3. The wonderful tax bill: My return was the same as last year. Although the standard deduction was larger, taking away the individual deductions made it break even with previously. I assume a family with more than two children would lose on that one.
4. The college admissions scandal: Evidently over 10 people have been charged, but the names repeated are those of the two actresses and a couple of the coaches. A bit biased. Also, how about athletes who get scouted. Are their scores ones to qualify them? We hear about tutors and money incentives. Double standard.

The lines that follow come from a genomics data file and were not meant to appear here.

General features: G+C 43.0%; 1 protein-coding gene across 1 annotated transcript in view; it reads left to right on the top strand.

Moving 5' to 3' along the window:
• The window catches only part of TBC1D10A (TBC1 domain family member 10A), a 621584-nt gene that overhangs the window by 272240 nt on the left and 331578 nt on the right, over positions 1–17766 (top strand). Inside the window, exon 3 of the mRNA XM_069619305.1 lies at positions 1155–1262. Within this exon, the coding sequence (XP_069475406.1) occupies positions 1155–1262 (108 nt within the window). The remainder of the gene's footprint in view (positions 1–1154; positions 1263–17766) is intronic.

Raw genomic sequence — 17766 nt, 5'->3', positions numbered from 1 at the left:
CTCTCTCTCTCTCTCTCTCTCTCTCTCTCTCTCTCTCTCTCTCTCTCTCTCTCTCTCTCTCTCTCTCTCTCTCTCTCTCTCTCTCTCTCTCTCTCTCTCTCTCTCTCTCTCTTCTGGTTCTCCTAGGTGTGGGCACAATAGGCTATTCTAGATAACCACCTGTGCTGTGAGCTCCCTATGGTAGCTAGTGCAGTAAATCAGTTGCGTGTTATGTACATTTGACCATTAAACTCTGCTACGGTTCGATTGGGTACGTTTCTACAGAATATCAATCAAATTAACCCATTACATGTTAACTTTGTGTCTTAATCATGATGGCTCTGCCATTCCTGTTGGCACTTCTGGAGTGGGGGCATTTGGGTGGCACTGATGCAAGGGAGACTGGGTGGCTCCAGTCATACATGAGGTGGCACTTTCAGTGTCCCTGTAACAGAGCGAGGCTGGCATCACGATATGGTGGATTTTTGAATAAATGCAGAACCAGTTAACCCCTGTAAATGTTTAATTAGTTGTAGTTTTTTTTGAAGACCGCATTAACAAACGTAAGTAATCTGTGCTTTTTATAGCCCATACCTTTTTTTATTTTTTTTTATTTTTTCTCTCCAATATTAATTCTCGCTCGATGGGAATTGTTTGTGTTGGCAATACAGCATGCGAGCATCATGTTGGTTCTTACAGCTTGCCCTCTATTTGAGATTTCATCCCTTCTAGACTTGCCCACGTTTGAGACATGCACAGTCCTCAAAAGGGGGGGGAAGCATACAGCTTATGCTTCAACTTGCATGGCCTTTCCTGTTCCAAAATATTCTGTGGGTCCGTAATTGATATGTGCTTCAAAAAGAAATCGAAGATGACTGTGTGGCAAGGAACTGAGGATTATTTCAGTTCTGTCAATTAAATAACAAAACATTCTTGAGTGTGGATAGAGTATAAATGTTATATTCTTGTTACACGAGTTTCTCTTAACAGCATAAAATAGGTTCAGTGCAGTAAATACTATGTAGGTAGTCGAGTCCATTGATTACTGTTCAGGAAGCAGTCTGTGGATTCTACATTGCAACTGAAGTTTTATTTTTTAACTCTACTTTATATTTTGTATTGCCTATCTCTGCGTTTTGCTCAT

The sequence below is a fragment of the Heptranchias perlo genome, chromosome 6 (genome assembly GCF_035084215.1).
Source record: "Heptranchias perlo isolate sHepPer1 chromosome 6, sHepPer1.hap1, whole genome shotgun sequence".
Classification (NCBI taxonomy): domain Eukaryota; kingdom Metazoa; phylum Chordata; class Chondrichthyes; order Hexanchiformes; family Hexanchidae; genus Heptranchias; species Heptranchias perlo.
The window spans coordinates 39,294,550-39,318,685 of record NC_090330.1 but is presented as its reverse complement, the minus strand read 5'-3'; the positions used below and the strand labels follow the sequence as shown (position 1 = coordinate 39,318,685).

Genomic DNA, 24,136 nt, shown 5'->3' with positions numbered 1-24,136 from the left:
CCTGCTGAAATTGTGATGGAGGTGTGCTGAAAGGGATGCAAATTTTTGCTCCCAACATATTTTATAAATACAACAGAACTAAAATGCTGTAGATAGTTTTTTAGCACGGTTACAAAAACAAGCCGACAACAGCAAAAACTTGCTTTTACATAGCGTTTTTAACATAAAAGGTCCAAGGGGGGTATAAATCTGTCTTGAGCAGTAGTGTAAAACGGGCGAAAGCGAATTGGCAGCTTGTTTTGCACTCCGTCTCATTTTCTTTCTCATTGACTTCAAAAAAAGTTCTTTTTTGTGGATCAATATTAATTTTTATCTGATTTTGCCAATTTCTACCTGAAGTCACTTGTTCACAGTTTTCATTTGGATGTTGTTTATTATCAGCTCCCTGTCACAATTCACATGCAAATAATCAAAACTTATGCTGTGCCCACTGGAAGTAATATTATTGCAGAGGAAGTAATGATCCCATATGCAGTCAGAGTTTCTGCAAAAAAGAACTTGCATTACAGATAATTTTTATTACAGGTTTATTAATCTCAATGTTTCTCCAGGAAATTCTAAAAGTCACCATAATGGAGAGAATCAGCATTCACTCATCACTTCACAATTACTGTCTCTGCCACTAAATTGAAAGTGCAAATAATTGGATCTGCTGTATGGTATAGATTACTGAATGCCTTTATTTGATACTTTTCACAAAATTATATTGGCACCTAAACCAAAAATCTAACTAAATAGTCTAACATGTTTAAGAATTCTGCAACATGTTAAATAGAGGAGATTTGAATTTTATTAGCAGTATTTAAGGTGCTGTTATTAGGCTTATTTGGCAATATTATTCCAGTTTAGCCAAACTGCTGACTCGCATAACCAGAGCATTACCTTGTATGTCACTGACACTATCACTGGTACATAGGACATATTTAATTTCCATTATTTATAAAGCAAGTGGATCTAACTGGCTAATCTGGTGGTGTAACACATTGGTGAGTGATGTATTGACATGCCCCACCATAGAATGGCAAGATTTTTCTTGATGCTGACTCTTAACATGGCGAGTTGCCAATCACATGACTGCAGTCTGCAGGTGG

5. Jussie Smollet: What’s with Donald Trump weighing in on whether he should reimburse Chicago police? Why do taxpayers pay for rooms, security, policing, etc. when Trump stays at one of his hotels, which seems to be often. And his family coffers probably profit.
6. And lastly, I’d like to invite Joe Biden to put his hands on my shoulders and kiss the top of my head. I saw Meghan Markle in a national magazine photo rubbing noses with a dignitary in New Zealand. It’s evidently a custom there. Perhaps we’ve gone a wee bit overboard.
Seek humane ways to get rid of beavers
It was discouraging to hear of the decision by Friends of Woodlawn Preserve to trap the beaver out of the preserve, especially when there is available a well-proven and humane way to solve their problem.
How unusual it is that nature lovers have no interest in wildlife. In fact, they seek to destroy it.